It is a discreet novelty of macOS Ventura and iOS 16, but which will be a pillar of the security of these systems. Apple will be able to push fixes that will apply automatically, without having to restart the Mac, iPhone or iPad unlike classic updates.
The faults will therefore be blocked more quickly, without the user having to lift a finger or hang around in front of his bike to be safe. “Big” updates that include new features will always require a restart, however.
“Rapid” security updates on iOS 16 and macOS Ventura
Technically speaking, Apple is relying on a feature implemented with macOS Catalina. System files are stored in a separate partition
Macintosh HD, read-only. User data is installed in a partition
Macintosh HD - Données, readable and writable of course. Both partitions are part of the same APFS container and resize on the fly as needed.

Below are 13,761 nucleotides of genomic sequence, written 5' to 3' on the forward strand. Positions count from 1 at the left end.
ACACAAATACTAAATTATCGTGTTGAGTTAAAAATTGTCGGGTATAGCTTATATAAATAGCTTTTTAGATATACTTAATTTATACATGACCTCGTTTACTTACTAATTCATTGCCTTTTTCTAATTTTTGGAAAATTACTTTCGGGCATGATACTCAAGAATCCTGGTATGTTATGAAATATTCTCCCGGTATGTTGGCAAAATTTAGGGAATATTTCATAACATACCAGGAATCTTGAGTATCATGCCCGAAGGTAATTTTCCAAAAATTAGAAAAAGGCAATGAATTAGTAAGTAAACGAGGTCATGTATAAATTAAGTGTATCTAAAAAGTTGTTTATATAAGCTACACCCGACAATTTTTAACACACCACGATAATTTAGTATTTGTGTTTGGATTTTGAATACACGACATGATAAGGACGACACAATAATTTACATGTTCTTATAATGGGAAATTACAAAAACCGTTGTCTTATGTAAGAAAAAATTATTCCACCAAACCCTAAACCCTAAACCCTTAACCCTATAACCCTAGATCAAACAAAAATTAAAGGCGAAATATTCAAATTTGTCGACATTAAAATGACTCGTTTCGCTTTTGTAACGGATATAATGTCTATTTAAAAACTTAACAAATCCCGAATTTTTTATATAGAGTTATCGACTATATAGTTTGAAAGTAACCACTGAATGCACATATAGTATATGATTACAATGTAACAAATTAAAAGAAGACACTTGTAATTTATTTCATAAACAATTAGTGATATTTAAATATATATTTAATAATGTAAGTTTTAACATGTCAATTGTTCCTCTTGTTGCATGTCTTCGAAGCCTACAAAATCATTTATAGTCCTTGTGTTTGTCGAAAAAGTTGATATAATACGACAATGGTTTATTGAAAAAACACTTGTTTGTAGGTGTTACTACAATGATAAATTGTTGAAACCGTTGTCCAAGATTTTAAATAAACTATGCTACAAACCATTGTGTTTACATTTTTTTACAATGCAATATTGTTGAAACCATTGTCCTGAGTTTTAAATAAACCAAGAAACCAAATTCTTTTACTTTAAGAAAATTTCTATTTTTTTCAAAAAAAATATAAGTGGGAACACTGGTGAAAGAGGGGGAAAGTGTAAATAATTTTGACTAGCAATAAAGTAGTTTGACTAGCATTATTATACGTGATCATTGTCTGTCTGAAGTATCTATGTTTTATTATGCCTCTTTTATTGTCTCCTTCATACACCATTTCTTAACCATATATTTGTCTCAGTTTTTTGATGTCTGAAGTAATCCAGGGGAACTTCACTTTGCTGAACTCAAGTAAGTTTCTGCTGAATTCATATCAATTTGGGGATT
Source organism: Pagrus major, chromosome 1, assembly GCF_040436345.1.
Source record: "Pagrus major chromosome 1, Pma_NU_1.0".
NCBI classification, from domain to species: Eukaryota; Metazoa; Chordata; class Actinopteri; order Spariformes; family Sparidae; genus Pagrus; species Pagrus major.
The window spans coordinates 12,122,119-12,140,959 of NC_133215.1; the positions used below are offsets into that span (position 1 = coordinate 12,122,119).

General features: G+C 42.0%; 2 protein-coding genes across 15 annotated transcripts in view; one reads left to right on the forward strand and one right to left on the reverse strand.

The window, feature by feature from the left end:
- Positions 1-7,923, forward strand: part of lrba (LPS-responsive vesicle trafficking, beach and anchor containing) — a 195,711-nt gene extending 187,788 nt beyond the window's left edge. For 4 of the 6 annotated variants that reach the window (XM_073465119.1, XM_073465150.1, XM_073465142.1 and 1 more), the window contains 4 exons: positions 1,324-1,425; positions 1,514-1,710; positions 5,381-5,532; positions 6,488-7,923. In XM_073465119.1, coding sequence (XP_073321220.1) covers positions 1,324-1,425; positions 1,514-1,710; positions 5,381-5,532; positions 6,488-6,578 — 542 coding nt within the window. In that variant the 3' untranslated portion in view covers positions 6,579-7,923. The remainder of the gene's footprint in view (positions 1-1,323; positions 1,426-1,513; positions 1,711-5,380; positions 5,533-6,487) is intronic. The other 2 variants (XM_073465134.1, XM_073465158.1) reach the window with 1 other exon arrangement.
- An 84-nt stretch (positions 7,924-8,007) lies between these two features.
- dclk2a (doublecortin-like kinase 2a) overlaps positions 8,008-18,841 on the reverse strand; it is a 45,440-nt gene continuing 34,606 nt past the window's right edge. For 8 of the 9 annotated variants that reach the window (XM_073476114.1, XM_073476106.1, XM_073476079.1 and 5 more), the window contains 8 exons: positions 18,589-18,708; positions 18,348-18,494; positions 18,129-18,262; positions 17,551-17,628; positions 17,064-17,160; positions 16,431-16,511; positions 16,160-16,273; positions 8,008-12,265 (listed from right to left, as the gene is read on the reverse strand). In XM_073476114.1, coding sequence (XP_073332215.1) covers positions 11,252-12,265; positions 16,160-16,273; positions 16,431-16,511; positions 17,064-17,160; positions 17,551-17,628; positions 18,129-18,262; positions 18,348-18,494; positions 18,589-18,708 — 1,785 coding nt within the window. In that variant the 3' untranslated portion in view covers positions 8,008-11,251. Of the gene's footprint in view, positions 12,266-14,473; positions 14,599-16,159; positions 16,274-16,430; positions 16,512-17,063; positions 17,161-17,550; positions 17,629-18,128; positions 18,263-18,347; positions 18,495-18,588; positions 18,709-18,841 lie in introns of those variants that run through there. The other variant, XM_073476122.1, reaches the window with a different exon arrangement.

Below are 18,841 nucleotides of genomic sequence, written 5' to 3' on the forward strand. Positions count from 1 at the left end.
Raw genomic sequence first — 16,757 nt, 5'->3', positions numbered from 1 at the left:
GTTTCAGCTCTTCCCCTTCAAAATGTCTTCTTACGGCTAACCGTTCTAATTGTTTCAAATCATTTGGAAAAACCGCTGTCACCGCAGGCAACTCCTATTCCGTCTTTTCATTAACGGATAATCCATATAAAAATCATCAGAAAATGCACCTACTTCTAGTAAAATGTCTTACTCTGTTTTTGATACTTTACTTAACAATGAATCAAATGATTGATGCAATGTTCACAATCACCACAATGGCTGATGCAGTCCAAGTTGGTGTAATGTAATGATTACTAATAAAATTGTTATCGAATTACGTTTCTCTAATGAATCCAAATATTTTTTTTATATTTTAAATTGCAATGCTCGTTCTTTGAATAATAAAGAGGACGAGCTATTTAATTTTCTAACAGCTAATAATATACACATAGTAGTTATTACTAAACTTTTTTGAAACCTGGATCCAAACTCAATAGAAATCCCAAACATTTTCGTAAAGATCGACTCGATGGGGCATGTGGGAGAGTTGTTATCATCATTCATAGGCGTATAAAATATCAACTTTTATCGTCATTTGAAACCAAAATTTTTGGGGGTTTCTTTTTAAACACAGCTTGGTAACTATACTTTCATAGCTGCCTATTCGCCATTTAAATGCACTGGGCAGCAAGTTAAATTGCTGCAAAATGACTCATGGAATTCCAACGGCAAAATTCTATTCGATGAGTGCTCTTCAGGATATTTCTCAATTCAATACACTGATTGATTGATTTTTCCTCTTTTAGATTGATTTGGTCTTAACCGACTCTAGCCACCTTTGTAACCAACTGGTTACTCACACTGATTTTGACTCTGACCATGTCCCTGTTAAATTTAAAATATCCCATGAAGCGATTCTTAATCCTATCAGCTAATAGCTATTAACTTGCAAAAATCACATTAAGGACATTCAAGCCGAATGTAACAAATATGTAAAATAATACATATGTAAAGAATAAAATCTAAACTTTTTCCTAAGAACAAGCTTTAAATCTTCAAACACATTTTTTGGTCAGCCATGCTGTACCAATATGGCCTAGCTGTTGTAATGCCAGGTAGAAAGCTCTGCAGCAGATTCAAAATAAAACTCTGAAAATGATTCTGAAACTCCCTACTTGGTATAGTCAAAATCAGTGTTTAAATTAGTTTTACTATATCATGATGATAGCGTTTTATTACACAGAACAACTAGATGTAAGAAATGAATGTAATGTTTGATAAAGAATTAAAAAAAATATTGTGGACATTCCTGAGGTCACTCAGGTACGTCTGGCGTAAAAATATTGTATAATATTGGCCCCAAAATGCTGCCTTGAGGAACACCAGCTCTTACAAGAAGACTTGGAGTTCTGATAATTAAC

macOS Catalina: the system installed on a read-only partition
However, it was still possible, by disabling SIP, to mount the partition
Macintosh HD and make changes to it. Simply, when the Mac restarts, the volume goes back to read-only. With macOS Big Sur, Apple added security: the signed system volume (SSV) that contains the OS will not boot if macOS detects that files have changed.
So far, when installing new versions of macOS, the SSV comes up in the background, the files are updated and then a new cryptographic signature is created for verification along with an APFS snapshot (snapshot) of the system state. With these tools, the Mac can then restart without problems.
To install its future security updates without restarting, macOS Ventura relies on “cryptex” disk images, as the site explains. Threedots. They are seen by the system as extensions of the existing volume.
For the user, it’s completely transparent and even painless, since his machine doesn’t even need to restart. And for Apple, this new system strengthens the security structure of its operating systems. It remains to be seen how often the manufacturer intends to use it, and if this will have an impact on the rhythm of traditional maintenance updates.